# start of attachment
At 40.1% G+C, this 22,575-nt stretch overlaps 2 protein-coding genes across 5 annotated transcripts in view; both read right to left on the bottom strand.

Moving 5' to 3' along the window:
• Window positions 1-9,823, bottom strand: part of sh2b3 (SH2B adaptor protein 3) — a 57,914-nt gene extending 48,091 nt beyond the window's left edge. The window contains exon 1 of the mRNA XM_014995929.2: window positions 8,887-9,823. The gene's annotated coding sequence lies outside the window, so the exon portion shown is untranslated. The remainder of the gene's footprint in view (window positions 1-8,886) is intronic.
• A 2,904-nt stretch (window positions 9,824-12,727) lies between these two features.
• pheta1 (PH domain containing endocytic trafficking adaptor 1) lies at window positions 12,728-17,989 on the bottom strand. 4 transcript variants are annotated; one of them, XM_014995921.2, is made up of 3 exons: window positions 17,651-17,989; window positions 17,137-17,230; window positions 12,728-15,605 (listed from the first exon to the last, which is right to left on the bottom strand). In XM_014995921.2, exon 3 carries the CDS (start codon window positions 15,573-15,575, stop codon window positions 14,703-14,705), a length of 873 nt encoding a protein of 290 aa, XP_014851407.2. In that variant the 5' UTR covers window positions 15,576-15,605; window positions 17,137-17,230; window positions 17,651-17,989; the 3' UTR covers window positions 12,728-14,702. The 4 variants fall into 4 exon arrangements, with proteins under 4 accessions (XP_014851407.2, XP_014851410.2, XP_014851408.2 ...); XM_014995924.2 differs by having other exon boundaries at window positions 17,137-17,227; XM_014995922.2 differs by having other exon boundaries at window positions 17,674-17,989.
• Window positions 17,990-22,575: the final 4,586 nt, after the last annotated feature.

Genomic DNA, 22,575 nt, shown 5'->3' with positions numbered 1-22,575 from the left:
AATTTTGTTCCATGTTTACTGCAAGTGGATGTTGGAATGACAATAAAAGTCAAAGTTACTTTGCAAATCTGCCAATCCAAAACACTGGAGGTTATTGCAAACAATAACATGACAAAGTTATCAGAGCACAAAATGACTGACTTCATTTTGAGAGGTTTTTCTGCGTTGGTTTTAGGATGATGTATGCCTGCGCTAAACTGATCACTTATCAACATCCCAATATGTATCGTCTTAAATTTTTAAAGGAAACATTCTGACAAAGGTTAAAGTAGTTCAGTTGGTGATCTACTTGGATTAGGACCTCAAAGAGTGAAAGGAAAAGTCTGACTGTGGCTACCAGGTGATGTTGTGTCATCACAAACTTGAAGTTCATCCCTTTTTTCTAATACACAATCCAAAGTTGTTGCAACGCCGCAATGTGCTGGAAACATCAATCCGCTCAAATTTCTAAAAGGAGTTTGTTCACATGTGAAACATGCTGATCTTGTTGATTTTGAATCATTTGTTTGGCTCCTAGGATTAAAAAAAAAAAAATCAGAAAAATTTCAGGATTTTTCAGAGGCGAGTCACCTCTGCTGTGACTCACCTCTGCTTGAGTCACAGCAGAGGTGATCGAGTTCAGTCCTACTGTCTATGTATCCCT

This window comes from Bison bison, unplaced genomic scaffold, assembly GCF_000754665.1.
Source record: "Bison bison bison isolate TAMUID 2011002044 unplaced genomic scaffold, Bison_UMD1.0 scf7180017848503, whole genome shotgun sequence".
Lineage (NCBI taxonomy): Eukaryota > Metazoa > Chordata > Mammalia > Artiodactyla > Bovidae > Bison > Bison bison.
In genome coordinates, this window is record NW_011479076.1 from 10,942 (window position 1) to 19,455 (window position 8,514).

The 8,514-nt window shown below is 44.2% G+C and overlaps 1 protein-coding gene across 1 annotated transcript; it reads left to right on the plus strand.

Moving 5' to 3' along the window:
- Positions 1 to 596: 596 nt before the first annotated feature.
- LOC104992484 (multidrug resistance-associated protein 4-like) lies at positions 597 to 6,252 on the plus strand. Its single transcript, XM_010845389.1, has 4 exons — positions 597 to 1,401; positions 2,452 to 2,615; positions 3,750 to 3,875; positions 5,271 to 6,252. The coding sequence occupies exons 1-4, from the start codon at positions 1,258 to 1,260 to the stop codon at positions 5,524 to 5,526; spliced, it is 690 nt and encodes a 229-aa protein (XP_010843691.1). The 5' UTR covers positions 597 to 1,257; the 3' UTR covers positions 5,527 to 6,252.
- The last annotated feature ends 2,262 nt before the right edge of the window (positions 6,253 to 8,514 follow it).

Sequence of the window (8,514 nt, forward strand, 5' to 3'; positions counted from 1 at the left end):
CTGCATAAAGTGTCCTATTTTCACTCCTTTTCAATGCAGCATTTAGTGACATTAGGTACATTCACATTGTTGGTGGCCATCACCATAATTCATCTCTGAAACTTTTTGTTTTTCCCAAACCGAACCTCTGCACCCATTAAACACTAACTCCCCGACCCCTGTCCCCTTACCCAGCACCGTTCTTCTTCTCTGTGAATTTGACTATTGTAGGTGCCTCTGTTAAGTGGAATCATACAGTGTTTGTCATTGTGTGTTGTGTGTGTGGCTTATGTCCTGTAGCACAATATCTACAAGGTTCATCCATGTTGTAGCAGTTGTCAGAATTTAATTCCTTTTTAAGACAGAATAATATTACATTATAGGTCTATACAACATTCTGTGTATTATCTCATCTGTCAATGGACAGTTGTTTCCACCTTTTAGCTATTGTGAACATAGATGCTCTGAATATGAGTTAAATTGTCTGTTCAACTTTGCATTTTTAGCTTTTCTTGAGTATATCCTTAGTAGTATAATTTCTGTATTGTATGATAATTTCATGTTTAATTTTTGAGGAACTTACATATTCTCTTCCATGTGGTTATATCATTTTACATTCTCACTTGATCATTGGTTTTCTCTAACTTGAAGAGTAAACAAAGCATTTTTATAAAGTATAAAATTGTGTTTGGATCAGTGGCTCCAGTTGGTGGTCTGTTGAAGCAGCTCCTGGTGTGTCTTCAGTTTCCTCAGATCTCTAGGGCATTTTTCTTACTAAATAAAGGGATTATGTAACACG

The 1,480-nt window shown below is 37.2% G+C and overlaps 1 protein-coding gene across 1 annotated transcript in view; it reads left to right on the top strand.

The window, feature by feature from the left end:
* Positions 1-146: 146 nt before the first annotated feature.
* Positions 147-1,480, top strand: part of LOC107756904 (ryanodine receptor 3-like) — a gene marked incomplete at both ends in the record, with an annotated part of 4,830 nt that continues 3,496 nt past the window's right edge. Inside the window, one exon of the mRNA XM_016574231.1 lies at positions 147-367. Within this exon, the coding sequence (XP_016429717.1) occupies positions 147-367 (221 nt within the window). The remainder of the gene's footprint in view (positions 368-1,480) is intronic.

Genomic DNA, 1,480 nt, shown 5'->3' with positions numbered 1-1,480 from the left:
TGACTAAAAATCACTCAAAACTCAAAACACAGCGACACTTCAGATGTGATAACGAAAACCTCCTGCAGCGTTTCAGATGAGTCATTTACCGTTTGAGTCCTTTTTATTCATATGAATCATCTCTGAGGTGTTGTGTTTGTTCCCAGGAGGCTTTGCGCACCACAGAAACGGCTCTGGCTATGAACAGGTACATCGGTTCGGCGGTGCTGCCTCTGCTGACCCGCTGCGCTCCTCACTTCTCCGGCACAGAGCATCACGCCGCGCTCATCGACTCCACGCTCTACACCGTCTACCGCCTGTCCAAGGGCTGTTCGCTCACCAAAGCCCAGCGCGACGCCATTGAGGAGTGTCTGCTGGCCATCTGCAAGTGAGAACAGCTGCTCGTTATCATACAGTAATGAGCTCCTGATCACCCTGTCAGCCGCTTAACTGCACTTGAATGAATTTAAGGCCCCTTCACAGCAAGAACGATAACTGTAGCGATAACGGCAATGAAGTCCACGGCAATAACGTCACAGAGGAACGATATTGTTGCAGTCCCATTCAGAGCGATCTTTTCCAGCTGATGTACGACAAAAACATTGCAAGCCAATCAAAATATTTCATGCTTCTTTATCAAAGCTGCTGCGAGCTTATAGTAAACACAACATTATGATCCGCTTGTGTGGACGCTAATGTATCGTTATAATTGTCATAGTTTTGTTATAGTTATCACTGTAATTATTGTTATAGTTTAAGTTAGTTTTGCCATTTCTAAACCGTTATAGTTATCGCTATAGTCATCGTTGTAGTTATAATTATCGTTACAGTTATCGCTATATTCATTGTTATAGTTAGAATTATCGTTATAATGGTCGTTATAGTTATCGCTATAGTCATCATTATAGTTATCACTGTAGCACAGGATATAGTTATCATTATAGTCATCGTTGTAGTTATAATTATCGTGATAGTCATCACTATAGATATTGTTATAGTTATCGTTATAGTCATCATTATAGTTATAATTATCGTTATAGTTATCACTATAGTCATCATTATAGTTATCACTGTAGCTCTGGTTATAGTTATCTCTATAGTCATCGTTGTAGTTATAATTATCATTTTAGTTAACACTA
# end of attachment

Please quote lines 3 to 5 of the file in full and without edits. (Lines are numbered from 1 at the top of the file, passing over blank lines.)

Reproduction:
• Window positions 1-9,823, bottom strand: part of sh2b3 (SH2B adaptor protein 3) — a 57,914-nt gene extending 48,091 nt beyond the window's left edge. The window contains exon 1 of the mRNA XM_014995929.2: window positions 8,887-9,823. The gene's annotated coding sequence lies outside the window, so the exon portion shown is untranslated. The remainder of the gene's footprint in view (window positions 1-8,886) is intronic.
• A 2,904-nt stretch (window positions 9,824-12,727) lies between these two features.
• pheta1 (PH domain containing endocytic trafficking adaptor 1) lies at window positions 12,728-17,989 on the bottom strand. 4 transcript variants are annotated; one of them, XM_014995921.2, is made up of 3 exons: window positions 17,651-17,989; window positions 17,137-17,230; window positions 12,728-15,605 (listed from the first exon to the last, which is right to left on the bottom strand). In XM_014995921.2, exon 3 carries the CDS (start codon window positions 15,573-15,575, stop codon window positions 14,703-14,705), a length of 873 nt encoding a protein of 290 aa, XP_014851407.2. In that variant the 5' UTR covers window positions 15,576-15,605; window positions 17,137-17,230; window positions 17,651-17,989; the 3' UTR covers window positions 12,728-14,702. The 4 variants fall into 4 exon arrangements, with proteins under 4 accessions (XP_014851407.2, XP_014851410.2, XP_014851408.2 ...); XM_014995924.2 differs by having other exon boundaries at window positions 17,137-17,227; XM_014995922.2 differs by having other exon boundaries at window positions 17,674-17,989.